While the highest ratio might be the best available investment, it does not consider the time needed to save up money for a big purchase. Obviously investing in any sort of purchase will eventually pay for itself, but I think a more relevant metric is the time needed for the investment to pay for itself. If we flip this ratio over (Cost/income-gained) we get a measure of time. In the same Dragon Wars example above this ratio is $5000/$100 = 50, which I will refer to as Time To Payoff (T2PO). So after 50 hours the new income from the purchase repays the cost of the investment.

I would suggest that this T2PO ratio is a more intuitive way to judge how good a particular investment is - The shorter the payoff time the better. It also gives useful information about when you will accumulate enough money to make your next purchase of similar cost.

Now let’s consider when you should spend your money. It is more efficient to save your money until you can buy a lot of 10, but my intuition was that sometimes a small investment now would have a bigger payoff that a bigger investment later. This depends on your current income (CI) and your Cash-on-Hand (COH). If a purchase is going to cost (PCOST), and that is more than your COH, then you will have to save up for (PCOST-COH)/CI hours (round up) before you can make the purchase and then pay it off. I'll call this total Time Until Buy (TUB).

Example: Suppose your income (CI) is $500 per hour and you have $10000 to spend (COH). You can:
1) Purchase 1 meadow immediately, TUB+T2PO = 50 hours.
2) Purchase 2 lots immediately (one at a time), TUB+T2PO = 53 hours (rounding up).
3) Wait 3 hours and purchase 3 lots, TUB+T2PO = 58 hours.
4) Wait 16 hour and purchase 4 lots, TUB+T2PO = 74 hours.
5) Wait 20 hour and purchase 5 lots (at a discount), TUB+T2PO = 70 hours.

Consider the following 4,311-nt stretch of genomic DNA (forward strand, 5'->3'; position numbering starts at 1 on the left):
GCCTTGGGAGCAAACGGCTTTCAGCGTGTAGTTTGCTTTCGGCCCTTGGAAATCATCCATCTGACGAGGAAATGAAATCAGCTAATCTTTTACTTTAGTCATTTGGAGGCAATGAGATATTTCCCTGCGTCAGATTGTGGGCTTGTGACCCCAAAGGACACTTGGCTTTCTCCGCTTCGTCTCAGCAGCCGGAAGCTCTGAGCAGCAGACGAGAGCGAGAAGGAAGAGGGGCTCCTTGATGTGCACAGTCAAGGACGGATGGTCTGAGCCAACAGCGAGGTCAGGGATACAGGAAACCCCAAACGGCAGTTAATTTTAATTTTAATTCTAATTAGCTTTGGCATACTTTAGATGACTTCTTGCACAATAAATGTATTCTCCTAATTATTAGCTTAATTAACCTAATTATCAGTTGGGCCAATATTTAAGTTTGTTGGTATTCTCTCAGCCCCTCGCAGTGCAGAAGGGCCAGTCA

Here we see that 1 meadow has the fastest payoff, but 5 lots will pay off faster than 4. Buying 5 lots at once is more efficient, but we have to save up for so long to do it that we can do better by making a smaller investment sooner. All this of course depends on your current income, cash available, and cost of what you want to buy. The point is that sometimes a small investment made sooner will have a shorter payoff than one you have to wait for.

Lesson Two: You might do better if you wait, but don’t wait too long! Small investments made earlier might be better than saving your money for a long time.

I have mentioned that buying 10 lots at once is a better deal or more “efficient”, and this deserves more attention, because it implies that buying less than 10 lots at once is somehow inefficient. So far I have ignored this, but consider: If I purchase 2 lots instead of 5, I might get my investment back faster, but when we go to purchase more lots, it’s going to cost extra to do it. This is a little tricky because it considers the cost of a purchase I have not yet made. As an example, I will compare buying 2 lots now and 5 lots later, to the alternate of buying 5 now and 5 (prorated to 2) later, with the goal being to compare the cost to get to 7 more lots.